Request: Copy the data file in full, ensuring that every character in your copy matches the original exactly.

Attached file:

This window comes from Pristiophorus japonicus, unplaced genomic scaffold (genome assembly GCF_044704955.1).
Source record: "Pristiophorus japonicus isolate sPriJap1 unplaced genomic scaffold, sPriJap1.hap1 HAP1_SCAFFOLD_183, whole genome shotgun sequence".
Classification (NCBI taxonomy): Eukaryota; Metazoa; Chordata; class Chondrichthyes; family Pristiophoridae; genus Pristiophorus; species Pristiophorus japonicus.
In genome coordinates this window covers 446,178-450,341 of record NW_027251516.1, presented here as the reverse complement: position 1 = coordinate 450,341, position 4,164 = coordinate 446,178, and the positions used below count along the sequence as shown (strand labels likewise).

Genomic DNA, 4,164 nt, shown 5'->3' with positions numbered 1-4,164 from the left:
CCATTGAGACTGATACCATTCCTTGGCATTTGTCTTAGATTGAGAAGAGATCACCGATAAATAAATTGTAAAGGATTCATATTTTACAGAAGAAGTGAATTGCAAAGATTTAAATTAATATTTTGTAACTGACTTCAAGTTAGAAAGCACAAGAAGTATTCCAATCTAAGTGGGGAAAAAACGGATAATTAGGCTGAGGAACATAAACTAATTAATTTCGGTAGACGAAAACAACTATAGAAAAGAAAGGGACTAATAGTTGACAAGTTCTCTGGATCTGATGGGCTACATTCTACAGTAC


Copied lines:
This window comes from Pristiophorus japonicus, unplaced genomic scaffold (genome assembly GCF_044704955.1).
Source record: "Pristiophorus japonicus isolate sPriJap1 unplaced genomic scaffold, sPriJap1.hap1 HAP1_SCAFFOLD_183, whole genome shotgun sequence".
Classification (NCBI taxonomy): Eukaryota; Metazoa; Chordata; class Chondrichthyes; family Pristiophoridae; genus Pristiophorus; species Pristiophorus japonicus.
In genome coordinates this window covers 446,178-450,341 of record NW_027251516.1, presented here as the reverse complement: position 1 = coordinate 450,341, position 4,164 = coordinate 446,178, and the positions used below count along the sequence as shown (strand labels likewise).

Genomic DNA, 4,164 nt, shown 5'->3' with positions numbered 1-4,164 from the left:
CCATTGAGACTGATACCATTCCTTGGCATTTGTCTTAGATTGAGAAGAGATCACCGATAAATAAATTGTAAAGGATTCATATTTTACAGAAGAAGTGAATTGCAAAGATTTAAATTAATATTTTGTAACTGACTTCAAGTTAGAAAGCACAAGAAGTATTCCAATCTAAGTGGGGAAAAAACGGATAATTAGGCTGAGGAACATAAACTAATTAATTTCGGTAGACGAAAACAACTATAGAAAAGAAAGGGACTAATAGTTGACAAGTTCTCTGGATCTGATGGGCTACATTCTACAGTAC